- Immunotherapy has been effective in treating certain types of cancer, including those that spread into the brain. But it has little effect in fighting glioblastoma, an aggressive cancer that originates in the brain.
- UCLA-led research revealed that immune checkpoint blockade, a type of immunotherapy, triggers a process that fights tumors more effectively in cancers that spread to the brain than it does in glioblastoma.
- The finding could help scientists develop strategies for more effective immunotherapy for treating brain cancers that originate in the brain, like glioblastoma.
A study led by researchers at the UCLA Jonsson Comprehensive Cancer Center sheds new light on why tumors that have spread to the brain from other parts of the body respond to immunotherapy while glioblastoma, an aggressive cancer that originates in the brain, does not.
In people with tumors that originated in other parts of the body but spread to the brain, treatment with a type of immunotherapy called immune checkpoint blockade appears to elicit a significant increase in both active and exhausted T cells — signs that the T cells have been triggered to fight the cancer. The reason the same thing doesn't occur in people with glioblastoma is that anti-tumor immune responses are best initiated in draining lymph nodes outside of the brain, and that process does not occur very effectively in glioblastoma cases.
To date, immunotherapy has not been effective in treating glioblastoma, but it has been shown to slow or even eradicate other types of cancer, such as melanoma, which frequently metastasizes to the brain.
The new research, published in the Journal of Clinical Investigation, could help improve the effectiveness of immunotherapy for people with brain tumors and it could suggest new paths in the effort to help develop more effective therapies.
“If we’re going to try to develop new therapies for solid tumors, like glioblastoma, which are not typically responsive, we need to understand the tumor types that are responsive, and learn the mechanisms by which that happens,” said the study’s senior author, Robert Prins, a professor of molecular and medical pharmacology and of neurosurgery at the David Geffen School of Medicine at UCLA.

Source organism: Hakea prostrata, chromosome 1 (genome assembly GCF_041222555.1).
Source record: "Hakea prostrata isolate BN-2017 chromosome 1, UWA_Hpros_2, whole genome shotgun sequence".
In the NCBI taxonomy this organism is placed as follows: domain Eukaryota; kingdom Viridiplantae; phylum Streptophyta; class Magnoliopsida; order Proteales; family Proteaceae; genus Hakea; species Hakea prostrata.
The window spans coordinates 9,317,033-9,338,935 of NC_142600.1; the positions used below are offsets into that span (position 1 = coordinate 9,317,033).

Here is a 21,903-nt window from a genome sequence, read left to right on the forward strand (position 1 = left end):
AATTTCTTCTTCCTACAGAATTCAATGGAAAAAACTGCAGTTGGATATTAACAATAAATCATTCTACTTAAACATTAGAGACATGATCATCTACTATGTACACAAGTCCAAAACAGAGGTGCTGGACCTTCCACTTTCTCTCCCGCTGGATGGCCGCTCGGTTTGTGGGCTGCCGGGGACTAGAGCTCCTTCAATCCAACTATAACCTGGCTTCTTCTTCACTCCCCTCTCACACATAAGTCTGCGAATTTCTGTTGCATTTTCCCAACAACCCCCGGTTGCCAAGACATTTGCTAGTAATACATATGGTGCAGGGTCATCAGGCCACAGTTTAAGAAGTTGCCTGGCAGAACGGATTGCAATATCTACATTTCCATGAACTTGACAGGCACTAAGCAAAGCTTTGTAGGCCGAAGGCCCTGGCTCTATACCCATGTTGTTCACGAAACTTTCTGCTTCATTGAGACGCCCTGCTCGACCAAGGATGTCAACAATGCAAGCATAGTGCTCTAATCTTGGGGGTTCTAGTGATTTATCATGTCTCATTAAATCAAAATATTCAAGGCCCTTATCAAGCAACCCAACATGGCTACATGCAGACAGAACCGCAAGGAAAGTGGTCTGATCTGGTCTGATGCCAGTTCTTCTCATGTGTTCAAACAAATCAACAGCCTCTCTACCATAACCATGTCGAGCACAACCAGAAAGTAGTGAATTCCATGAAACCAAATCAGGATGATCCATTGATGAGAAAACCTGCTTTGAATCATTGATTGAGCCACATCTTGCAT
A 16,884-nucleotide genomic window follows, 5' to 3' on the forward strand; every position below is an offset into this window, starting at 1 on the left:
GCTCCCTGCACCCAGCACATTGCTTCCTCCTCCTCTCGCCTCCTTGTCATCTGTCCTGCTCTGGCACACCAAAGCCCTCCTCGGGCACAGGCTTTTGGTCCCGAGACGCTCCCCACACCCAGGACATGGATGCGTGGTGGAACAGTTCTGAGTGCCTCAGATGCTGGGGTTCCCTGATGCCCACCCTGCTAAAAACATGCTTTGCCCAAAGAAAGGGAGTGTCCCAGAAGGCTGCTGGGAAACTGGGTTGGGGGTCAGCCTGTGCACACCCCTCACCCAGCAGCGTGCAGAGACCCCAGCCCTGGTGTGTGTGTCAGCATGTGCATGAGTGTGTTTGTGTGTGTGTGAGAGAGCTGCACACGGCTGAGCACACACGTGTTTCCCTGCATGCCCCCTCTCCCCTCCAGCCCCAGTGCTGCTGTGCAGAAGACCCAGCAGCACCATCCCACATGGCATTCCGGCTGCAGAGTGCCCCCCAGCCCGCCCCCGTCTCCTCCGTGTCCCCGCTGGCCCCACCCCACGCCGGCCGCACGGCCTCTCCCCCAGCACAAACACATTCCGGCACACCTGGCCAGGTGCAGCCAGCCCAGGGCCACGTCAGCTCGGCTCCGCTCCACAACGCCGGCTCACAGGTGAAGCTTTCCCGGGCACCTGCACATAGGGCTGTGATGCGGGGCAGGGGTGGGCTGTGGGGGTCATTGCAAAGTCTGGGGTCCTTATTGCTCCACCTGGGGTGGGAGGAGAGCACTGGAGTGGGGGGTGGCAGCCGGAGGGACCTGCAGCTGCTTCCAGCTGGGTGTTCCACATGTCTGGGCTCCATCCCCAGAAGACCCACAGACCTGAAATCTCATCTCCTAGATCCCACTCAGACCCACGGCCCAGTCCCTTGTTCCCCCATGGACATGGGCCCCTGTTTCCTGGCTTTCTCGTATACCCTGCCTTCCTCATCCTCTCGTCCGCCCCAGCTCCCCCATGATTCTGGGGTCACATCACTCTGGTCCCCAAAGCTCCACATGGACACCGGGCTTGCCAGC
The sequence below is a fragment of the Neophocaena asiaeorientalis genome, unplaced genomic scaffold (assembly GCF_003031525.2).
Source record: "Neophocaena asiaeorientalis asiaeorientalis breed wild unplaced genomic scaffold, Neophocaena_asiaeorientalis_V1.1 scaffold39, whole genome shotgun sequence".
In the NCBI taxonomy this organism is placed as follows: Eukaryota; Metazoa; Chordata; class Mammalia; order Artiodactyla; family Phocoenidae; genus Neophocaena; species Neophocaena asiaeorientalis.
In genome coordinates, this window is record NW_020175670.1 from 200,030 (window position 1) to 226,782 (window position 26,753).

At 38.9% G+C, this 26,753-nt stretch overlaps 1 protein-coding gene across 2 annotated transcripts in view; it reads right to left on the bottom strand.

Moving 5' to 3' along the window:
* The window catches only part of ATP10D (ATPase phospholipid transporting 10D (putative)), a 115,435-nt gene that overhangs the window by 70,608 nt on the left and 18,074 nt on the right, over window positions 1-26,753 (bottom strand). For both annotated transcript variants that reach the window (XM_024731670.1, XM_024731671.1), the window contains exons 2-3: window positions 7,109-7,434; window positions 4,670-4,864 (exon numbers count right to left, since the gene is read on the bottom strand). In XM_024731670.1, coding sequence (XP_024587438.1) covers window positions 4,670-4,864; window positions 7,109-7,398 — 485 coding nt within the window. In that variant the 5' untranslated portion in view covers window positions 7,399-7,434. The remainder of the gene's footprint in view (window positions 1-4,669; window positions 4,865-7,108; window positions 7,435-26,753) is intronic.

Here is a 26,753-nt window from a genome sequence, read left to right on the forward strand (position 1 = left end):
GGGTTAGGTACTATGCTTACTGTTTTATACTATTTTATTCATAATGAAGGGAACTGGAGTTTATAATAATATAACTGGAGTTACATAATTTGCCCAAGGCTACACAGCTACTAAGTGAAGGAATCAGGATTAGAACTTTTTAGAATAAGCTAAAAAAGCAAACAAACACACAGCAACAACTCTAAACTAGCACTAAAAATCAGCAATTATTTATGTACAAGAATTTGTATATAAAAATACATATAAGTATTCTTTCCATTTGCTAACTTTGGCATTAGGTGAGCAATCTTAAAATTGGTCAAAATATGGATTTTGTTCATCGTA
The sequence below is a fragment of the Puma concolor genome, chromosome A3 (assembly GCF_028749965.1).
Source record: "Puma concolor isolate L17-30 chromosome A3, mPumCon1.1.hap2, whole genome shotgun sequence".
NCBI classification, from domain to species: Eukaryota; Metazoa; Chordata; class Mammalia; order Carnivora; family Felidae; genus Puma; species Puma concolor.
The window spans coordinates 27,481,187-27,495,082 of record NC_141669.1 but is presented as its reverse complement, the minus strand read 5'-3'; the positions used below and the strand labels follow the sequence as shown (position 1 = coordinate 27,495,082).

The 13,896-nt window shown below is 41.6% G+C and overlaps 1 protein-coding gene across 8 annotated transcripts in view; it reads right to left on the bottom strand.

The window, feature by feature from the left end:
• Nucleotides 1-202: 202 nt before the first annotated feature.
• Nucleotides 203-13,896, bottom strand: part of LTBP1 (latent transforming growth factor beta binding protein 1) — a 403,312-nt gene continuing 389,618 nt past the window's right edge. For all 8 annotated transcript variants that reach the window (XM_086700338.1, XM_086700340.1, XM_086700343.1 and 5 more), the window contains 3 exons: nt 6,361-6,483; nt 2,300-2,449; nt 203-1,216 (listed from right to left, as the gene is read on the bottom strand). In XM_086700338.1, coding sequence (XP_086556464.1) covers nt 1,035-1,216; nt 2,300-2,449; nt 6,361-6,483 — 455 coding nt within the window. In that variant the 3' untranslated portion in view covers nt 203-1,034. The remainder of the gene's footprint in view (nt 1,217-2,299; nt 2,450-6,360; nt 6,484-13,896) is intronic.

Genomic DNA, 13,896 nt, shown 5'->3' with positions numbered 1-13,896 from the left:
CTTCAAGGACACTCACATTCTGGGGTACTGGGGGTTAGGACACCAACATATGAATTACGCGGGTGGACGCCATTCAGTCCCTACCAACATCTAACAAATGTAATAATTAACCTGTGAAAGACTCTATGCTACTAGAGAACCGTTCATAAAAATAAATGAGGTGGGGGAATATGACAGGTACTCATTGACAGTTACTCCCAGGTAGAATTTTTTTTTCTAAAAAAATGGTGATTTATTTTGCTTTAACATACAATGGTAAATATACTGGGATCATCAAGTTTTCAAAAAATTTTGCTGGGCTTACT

The researchers studied the immune cells obtained from nine people with metastatic brain tumors who had been treated with immune checkpoint blockade — which works by harnessing the body’s immune system to destroy cancer cells — and compared their observations with immune cells taken from 19 patients with brain metastases that not been treated with immunotherapy.
They used a technique called single-cell RNA sequencing from 10x Genomics to examine the genetic material in both sets of samples, and then compared the data to previously published analyses of 25 recurrent glioblastoma tumors to better understand the effect the immunotherapy had on T cells.
“We really were trying to figure out which immune cells are changing in the more responsive tumors in order to better explain the higher response rate to the treatment,” said the study’s co-first author, Lu Sun, a project scientist in the Geffen School of Medicine’s neurosurgery department. “No study has comprehensively examined the differential effect of immune checkpoint blockade treatment on these two types of brain tumors before.”
In the tumors that had spread to the brain, the researchers saw that the T cells had specific characteristics associated with fighting tumors entering the brain, most likely due to a more effective priming step that occurs outside of the brain.
Before traveling to the brain, T cells are first activated in the lymph nodes. During this process, a type of immune cells called dendritic cells share information about the tumor to T cells so they can better attack the tumor. This priming process, however, doesn't work very effectively when doctors attempt to use immune checkpoint blockade for treating glioblastoma.
The researchers also found that a specific subgroup of those exhausted T cells was associated with longer overall survival in people whose cancer had metastasized to the brain.
“We found quite a significant difference between the two types of brain tumors and how they respond to immunotherapies,” said study author Dr. Won Kim, surgical director of UCLA Health’s brain metastasis program and a member of the Jonsson Cancer Center. “There was a tremendous number of T cell lymphocytes that were found within brain metastases following immunotherapy, and while the number of T cell lymphocytes also increased in glioblastoma patients, it wasn’t anywhere near the same extent.”
Prins, who is also a researcher at the Jonsson Cancer Center, said that finding “suggests that enhancing the activation and presentation of T cells by dendritic cells could be a potential treatment strategy.”
In future studies, the researchers plan to analyze data from a larger, more uniform group of people who were diagnosed with melanoma that had spread to the brain.
The study’s other co-first author is Jenny Kienzler, who was a UCLA fellow in neurosurgery when the research was conducted. Other UCLA authors are Jeremy Reynoso, Alexander Lee, Eileen Shiuan, Shanpeng Li, Jiyoon Kim, Lizhong Ding, Amber Monteleone, Geoffrey Owens, Dr. Richard Everson, David Nathanson, Dr. Timothy Cloughesy, Gang Li, Dr. Linda Liau and Willy Hugo.
The research was supported by grants from the National Institutes of Health Specialized Programs of Research Excellence in Brain Cancer, National Cancer Institute, National Institutes of Health National Center for Advancing Translational Science, Parker Institute for Cancer Immunotherapy, Brain Tumor Funder’s Collaborative and Cancer Research Institute.